Party of the Free State from Qwaqwa. We were also joined by the Inyandza Movement of KaNgwane.

The Regime had tried to intimidate me in 1976 when I was summoned to Pretoria by the Minister of Police Mr Jimmy Kruger in 1976. He had tried to intimidate me from allowing Africans of other ethnic groups from joining Inkatha. He said that I should confine membership of the organisation only to Zulu-speaking Africans.

I told him frankly that I was not prepared to do so. I stated that as long as the National Party recruited Whites of different ethnic groups, I would continue to allow Africans of other ethnic groups other than just Zulus to join my organisation.

That is the background against which we operated with Mr YS Chinsamy in the South African Black Alliance.

The Regime was very cute in using the old Roman Empire device of DIVIDE ET IMPERA which is Divide and Rule. They then came up with another divisive ruse when they set up the Tricameral Parliament. They now invited the Coloureds and Indians to join them in Parliament in Cape Town, leaving us the African people as the majority of the population out of it.

The pretext was that we as Africans were going to have our own independent states. In fact some Africans had accepted this fraud. When Transkei, Bophuthatswana, Venda and Ciskei were set up as "independent states", I and the Zulu people in this Province rejected this farce as an insane pipe-dream.

It was during this period that Mr Chinsamy was subjected to a lot of pressure to join the Tricameral Parliament. This is the time when Mr Chinsamy demonstrated of what sterner stuff he was made. He would not be blinded by any waving of these blandishments to agree to participate in the Tricameral System. This meant great sacrifice on his part. He sacrificed what would have meant a better life for himself and his family by staying out of the Tricameral System. A number of people who had been with us on the South African Black Alliance such as Rev Alan Hendrickse and the Coloured Labour Party deserted us in the Black Alliance. Leaders such as the leader of the Minority Front with whom we had been in the South African Black Alliance (SABA) left us. Mr Chinsamy stuck to the South African Black Alliance and stood with us through thick and thin. This was one of South Africa's greatest sons. I have much pride in sending this message of admiration to such a great principled leader and visionary.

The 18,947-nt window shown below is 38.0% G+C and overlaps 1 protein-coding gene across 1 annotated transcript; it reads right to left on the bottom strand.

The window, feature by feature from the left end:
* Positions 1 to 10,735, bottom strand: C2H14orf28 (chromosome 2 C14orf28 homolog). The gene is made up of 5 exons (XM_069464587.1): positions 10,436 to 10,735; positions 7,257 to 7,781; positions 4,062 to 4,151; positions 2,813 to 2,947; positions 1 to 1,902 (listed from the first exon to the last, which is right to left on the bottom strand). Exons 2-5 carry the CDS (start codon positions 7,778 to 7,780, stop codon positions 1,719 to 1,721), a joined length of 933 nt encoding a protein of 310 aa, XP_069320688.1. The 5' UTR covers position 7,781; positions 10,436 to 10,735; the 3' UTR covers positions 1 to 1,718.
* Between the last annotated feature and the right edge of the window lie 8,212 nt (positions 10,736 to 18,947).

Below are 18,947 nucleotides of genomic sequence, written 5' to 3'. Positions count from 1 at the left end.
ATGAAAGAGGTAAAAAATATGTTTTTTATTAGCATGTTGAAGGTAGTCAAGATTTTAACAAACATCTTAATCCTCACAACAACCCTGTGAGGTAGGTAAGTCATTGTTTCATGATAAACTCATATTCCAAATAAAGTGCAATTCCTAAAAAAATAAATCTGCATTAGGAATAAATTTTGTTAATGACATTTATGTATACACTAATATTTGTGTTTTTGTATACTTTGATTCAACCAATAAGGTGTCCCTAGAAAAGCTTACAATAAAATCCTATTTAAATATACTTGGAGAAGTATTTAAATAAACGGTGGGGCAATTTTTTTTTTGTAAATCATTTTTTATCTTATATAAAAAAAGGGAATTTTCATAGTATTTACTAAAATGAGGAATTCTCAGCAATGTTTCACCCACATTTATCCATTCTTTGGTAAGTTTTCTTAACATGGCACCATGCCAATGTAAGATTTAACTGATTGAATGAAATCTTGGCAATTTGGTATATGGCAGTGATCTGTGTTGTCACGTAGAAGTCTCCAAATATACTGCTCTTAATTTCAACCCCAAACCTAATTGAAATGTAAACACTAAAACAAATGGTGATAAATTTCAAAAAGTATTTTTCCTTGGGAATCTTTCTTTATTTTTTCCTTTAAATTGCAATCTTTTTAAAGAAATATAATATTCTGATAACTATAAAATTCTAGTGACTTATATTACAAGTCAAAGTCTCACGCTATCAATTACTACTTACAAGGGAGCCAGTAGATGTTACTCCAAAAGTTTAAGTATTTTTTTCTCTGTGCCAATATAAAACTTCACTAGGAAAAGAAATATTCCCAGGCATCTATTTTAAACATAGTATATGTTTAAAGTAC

Mr Chinsamy's friendship was not only just confined to politics. He was also a personal friend to many of us in the African Community. He was a close friend for example of the late African lawyer Mr Reginald Adolphus Vusumuzi Ngcobo popularly known as Reggie Ngcobo. Mr Chinsamy did so much for the Ngcobo family even spending his own money to assist them. Even when Mr Ngcobo died all of a sudden "YS" was there for his widow and family. Members of my family felt YS's passing away as much as I did. He was also a close family friend. During its season my children knew that uncle YS would send a bakkie load of "litches" to my home at KwaPhindangene which the entire family would enjoy for several weeks!

We thank Mr Chinsamy's family for having allowed him to do all that he did to fight apartheid and for so much that he did to alleviate poverty amongst the poorest of the poor.

We all pay tribute to this great South African patriot. Those of us who knew and worked with him knew that we were privileged to work with a wonderful child of God.

Narend Singh
083 788 5954